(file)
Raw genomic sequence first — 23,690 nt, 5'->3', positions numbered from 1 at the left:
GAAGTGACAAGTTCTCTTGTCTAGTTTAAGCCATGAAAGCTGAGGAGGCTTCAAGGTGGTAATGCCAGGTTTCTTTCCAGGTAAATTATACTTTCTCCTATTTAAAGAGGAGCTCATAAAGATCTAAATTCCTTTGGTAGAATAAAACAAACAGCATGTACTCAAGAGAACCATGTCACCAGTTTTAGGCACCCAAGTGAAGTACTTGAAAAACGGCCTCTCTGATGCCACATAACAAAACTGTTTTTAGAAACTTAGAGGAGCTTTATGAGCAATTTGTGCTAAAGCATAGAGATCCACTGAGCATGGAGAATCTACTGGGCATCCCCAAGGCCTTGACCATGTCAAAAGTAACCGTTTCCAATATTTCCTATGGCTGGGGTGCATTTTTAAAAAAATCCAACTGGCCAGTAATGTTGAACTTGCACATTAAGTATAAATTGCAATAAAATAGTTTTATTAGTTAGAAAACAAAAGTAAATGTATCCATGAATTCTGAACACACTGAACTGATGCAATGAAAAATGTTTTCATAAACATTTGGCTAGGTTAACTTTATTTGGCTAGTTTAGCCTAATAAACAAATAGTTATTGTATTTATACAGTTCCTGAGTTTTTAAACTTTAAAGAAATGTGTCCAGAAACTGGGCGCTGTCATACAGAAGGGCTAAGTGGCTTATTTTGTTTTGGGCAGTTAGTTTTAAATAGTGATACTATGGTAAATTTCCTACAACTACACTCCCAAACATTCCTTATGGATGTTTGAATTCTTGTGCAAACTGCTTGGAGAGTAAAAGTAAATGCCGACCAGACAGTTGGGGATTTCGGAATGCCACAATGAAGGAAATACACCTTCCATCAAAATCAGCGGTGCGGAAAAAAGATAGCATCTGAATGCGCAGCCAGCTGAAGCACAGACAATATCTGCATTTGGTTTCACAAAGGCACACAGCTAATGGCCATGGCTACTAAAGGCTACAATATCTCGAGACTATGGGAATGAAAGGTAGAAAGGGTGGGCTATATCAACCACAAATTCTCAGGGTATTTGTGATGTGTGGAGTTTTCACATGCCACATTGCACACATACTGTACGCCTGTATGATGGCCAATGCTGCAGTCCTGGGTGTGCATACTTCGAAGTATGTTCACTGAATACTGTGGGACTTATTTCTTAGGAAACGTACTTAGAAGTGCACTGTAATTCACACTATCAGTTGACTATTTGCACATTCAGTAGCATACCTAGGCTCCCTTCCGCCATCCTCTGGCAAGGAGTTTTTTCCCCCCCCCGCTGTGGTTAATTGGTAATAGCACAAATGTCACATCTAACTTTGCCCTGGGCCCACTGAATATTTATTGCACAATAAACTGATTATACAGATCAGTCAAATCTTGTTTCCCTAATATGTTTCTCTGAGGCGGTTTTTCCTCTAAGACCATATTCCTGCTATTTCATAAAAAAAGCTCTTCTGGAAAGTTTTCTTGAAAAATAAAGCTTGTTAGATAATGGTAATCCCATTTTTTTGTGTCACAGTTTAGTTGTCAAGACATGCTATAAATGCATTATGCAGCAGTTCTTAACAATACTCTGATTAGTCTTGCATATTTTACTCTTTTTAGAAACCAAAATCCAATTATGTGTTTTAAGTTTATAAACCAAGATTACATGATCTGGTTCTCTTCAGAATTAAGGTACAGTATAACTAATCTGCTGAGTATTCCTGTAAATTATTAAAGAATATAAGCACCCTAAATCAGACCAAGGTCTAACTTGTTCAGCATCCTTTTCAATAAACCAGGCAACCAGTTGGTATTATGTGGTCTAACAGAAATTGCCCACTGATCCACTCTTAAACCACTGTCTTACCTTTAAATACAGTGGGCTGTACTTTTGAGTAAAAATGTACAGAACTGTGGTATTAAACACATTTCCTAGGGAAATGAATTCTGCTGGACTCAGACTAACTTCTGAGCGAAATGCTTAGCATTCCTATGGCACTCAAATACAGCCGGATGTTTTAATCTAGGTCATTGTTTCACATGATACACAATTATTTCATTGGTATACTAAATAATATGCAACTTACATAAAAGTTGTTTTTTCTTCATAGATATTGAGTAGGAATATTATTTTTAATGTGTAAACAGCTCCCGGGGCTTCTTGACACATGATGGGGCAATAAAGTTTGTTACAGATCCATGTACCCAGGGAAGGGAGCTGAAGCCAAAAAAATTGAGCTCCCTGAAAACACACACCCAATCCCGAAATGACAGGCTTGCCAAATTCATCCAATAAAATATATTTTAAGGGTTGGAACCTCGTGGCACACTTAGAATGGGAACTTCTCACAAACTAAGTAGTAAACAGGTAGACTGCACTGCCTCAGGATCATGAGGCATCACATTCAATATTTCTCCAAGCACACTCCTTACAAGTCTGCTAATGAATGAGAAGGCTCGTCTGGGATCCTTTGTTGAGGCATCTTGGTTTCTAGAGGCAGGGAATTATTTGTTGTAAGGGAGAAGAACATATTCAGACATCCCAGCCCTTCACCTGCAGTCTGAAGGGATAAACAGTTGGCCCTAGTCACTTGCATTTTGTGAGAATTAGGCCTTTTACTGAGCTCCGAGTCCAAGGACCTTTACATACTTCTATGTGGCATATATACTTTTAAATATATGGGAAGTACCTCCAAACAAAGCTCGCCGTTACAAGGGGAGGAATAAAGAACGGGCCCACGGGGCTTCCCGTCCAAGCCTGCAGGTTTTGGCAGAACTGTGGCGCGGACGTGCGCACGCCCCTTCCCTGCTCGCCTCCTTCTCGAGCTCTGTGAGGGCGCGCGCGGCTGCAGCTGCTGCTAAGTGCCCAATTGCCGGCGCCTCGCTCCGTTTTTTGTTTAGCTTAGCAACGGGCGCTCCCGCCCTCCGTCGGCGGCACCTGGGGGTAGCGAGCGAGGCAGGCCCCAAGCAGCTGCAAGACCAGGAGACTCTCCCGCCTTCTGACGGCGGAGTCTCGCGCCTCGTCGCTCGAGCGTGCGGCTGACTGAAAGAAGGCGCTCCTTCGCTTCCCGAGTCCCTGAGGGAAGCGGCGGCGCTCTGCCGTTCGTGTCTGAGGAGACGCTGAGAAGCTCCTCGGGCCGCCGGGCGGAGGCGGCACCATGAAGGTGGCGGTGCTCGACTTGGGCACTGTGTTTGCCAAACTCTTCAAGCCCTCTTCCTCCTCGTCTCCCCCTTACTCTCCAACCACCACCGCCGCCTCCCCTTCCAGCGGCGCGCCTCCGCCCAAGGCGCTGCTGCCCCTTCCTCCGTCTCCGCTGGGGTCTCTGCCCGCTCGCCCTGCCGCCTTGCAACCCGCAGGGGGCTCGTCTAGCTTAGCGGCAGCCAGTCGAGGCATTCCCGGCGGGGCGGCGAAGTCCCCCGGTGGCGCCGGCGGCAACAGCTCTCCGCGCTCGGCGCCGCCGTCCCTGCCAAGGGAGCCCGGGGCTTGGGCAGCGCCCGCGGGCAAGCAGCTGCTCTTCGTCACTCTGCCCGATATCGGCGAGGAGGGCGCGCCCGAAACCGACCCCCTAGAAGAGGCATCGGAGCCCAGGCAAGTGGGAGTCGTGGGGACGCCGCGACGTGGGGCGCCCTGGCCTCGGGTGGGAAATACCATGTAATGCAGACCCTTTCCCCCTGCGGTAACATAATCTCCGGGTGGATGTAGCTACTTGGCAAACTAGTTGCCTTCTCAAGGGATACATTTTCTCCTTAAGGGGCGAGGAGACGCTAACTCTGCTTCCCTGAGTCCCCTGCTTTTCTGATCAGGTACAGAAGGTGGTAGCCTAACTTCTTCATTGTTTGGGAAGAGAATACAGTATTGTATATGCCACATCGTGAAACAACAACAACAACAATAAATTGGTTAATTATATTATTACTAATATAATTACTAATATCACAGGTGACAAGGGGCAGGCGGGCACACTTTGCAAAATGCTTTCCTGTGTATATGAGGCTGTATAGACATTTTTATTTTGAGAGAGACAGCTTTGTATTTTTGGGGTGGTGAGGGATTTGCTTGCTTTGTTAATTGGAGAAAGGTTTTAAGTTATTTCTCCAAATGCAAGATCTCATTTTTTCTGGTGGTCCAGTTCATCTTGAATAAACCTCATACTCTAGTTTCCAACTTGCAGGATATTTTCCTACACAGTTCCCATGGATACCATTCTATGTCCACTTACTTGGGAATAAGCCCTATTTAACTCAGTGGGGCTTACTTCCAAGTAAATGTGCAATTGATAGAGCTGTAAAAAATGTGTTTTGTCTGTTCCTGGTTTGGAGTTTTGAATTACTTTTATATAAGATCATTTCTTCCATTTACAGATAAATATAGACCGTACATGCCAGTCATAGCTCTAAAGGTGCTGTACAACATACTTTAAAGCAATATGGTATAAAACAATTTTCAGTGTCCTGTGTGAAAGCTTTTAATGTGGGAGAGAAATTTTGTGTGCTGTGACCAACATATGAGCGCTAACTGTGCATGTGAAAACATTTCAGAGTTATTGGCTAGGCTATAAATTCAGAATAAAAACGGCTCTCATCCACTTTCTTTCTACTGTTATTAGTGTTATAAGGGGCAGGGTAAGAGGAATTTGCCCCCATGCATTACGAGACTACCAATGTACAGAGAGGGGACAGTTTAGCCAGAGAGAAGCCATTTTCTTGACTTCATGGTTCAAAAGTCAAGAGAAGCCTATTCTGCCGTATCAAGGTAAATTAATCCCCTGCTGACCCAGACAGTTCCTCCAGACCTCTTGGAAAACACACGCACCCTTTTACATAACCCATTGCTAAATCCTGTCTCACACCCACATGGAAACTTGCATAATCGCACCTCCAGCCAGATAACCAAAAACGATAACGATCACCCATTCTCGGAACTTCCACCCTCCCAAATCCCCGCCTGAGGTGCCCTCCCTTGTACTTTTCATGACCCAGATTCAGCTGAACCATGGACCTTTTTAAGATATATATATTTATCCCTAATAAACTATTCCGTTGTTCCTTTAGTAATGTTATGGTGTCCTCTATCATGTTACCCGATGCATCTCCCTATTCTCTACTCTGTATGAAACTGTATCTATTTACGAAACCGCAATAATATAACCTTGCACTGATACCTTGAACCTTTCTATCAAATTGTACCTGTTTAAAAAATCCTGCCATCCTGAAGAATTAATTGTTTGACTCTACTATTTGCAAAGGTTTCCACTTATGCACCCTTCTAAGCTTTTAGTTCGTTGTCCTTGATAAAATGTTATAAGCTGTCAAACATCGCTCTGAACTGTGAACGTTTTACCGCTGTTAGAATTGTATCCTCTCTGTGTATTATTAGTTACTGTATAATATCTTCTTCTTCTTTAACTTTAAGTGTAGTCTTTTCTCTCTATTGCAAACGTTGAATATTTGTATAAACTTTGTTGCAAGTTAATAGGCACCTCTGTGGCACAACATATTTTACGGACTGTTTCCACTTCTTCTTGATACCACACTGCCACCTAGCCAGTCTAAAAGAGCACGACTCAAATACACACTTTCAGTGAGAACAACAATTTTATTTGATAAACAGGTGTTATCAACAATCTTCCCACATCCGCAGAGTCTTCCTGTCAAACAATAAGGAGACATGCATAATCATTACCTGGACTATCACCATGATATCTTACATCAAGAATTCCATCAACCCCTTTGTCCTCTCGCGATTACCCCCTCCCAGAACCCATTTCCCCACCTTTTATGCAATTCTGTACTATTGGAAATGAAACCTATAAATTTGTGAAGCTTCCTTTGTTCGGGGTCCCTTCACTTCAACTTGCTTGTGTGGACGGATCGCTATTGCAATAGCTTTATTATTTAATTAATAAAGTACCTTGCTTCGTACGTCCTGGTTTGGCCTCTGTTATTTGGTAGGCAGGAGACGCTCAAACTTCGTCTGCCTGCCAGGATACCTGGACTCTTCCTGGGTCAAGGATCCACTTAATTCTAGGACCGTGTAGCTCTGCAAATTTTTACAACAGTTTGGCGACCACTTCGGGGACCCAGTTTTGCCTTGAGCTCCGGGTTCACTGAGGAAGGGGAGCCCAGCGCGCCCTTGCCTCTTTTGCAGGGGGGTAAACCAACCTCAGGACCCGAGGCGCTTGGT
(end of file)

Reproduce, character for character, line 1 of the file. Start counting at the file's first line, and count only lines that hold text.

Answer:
Raw genomic sequence first — 23,690 nt, 5'->3', positions numbered from 1 at the left: